Rather than an architectural beauty, nowadays the modern cinema is usually an air-conditioned mound found in a suburban leisure park or shopping centre. While the emphasis might once have been on intricate cornicing and red velvet curtains, it’s now often on screen size and a bounty of snack options.
But if you have a hankering for the charm and glamour of cinemas of the past, a new book published by Prestel that aims to honour the grand movie theatres of 20th century America, will be just up your street.
The book is put together by French photographer duo Yves Marchand and Romain Meffre, who have become known for shooting wistful images of forgotten, abandoned architecture around the world, from the courtyards of Budapest to the neglected ruins of Detroit.
With Movie Theatres, a project that started in 2005, Marchand and Meffre trekked across the US to visit the “grandiose movie palaces” that were constructed during the country’s heyday of the entertainment industry.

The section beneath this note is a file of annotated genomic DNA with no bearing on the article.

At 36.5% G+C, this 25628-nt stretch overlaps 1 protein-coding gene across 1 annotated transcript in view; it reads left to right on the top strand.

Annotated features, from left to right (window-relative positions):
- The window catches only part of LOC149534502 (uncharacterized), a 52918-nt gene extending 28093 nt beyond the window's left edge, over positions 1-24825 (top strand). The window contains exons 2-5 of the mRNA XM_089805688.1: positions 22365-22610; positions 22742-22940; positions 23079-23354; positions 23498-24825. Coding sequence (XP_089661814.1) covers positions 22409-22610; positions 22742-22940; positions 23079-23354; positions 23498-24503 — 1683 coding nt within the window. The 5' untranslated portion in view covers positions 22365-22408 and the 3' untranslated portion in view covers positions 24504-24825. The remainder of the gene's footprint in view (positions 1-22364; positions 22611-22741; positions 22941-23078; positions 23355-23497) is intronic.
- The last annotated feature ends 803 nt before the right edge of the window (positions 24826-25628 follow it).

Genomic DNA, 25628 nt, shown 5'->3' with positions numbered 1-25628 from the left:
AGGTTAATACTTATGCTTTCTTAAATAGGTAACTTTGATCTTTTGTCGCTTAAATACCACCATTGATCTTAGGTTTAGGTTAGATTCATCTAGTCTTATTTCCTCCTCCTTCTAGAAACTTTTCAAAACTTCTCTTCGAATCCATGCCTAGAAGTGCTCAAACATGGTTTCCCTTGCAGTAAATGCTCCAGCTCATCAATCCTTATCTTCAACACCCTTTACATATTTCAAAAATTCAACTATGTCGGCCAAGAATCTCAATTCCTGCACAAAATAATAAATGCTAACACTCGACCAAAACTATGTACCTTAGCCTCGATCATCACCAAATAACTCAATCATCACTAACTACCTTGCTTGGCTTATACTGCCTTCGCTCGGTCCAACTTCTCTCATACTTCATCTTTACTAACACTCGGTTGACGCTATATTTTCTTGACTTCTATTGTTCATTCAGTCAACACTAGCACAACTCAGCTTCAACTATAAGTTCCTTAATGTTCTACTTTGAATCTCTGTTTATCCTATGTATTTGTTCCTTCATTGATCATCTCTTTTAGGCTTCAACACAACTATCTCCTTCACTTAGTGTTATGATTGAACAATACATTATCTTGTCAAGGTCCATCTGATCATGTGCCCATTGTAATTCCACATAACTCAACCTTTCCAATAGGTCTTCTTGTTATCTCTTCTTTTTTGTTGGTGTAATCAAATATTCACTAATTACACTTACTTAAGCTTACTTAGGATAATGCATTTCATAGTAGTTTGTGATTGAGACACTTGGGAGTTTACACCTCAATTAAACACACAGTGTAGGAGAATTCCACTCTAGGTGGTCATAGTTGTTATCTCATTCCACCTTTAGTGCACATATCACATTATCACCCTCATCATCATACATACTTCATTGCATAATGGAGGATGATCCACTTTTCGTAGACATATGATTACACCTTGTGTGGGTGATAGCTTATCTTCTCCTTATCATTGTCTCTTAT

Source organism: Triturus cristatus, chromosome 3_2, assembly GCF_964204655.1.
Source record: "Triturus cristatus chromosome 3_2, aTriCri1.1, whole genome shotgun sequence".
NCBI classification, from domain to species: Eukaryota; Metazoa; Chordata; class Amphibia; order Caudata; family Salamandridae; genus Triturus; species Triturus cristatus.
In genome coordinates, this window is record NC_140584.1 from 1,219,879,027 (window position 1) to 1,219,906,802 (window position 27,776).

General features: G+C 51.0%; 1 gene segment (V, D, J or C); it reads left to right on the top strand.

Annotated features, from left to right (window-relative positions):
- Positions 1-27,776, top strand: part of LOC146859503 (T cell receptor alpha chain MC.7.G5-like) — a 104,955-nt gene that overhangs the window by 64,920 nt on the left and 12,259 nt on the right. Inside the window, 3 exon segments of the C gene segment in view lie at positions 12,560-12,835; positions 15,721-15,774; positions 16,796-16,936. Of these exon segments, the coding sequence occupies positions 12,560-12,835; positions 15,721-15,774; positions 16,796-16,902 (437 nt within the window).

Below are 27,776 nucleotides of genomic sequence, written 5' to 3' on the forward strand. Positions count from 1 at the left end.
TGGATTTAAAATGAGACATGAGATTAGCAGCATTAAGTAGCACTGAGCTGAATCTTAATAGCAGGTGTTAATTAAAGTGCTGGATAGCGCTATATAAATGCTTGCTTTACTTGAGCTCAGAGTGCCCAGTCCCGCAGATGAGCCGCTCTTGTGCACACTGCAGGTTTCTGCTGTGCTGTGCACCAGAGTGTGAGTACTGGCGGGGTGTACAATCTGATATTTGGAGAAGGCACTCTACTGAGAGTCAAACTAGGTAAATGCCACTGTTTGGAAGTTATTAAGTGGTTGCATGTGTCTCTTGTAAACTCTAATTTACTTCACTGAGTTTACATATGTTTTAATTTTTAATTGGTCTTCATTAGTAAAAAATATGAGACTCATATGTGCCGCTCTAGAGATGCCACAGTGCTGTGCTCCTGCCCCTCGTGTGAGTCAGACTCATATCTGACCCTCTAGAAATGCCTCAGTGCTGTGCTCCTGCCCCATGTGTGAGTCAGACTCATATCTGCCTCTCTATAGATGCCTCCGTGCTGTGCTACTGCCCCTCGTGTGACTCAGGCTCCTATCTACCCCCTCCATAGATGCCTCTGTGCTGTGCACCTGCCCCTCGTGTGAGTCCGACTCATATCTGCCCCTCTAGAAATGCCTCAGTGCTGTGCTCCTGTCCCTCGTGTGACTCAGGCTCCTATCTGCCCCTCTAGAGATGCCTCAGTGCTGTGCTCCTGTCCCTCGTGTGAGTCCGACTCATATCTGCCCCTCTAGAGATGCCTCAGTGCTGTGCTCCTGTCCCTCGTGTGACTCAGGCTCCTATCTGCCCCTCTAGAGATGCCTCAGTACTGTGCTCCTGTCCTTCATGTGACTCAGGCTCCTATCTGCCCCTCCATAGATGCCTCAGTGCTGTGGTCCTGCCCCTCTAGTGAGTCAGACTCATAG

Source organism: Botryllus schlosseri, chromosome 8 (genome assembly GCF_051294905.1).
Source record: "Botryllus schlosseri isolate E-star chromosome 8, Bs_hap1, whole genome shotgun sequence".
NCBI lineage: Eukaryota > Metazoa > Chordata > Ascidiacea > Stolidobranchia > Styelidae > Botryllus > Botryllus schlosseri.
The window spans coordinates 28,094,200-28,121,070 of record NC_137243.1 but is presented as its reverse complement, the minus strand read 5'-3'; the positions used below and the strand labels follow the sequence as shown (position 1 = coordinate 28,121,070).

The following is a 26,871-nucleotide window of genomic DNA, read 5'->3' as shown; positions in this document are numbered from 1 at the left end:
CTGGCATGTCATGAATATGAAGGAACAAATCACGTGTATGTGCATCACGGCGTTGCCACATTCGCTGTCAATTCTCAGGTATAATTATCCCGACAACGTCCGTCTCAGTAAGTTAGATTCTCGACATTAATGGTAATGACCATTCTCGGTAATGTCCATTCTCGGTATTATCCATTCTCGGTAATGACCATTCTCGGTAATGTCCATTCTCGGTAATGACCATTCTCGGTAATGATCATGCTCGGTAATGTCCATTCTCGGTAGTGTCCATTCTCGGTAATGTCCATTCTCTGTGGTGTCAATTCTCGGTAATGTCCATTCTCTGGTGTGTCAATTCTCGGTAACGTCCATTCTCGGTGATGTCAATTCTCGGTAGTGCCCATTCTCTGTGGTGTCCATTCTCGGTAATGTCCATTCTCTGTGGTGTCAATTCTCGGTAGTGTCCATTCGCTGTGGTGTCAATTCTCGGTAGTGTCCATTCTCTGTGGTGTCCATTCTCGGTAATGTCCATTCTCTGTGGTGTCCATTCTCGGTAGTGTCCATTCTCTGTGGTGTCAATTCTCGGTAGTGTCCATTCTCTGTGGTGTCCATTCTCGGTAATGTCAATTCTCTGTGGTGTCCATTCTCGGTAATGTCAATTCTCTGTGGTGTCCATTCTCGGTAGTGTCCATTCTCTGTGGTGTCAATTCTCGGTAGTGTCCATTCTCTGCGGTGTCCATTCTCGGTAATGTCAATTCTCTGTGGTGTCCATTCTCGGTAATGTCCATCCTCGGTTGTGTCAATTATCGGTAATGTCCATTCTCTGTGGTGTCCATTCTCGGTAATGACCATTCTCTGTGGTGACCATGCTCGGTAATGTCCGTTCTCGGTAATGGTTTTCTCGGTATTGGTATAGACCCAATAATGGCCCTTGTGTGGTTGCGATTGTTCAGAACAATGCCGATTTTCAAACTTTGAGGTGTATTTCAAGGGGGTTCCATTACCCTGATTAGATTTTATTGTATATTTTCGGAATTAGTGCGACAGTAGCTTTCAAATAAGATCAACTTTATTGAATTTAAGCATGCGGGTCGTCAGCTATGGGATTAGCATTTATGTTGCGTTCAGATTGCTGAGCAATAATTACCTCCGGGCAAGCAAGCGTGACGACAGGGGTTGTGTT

As the 60s dawned, TV and multiplexes made many of these theatres obsolete and the following decades saw the buildings become modernised or fall into disrepair.
A big focus for the photographers has been on the ones that remained empty and abandoned, simply because these early 20th-century relics display an array of architectural styles inside and out, from neo renaissance to neo Gothic, art nouveau to Bauhaus.
The photographs of the interiors reveal the grand scale of these cinemas but also highlight the crumbling beauty of what was once there, with dusty broken seats, crumbling paint and plaster, and bygone equipment a key focus in the images.
Using a large format camera, Marchand and Meffre’s images flit between romantic landscapes to more concentrated detail shots of old movie projectors and popcorn machines.
Another element the photographers have explored is the buildings that have been repurposed for a contemporary need. While they’ve not been left in ruin, the juxtaposition between the imposing, semi-preserved architecture and their mundane transformation into bingo halls, supermarkets and sports halls feels just as compelling.
With over 200 images to pore over in an over-sized format, the book feels like a historical document or even a photographic eulogy to the American movie theatre dream.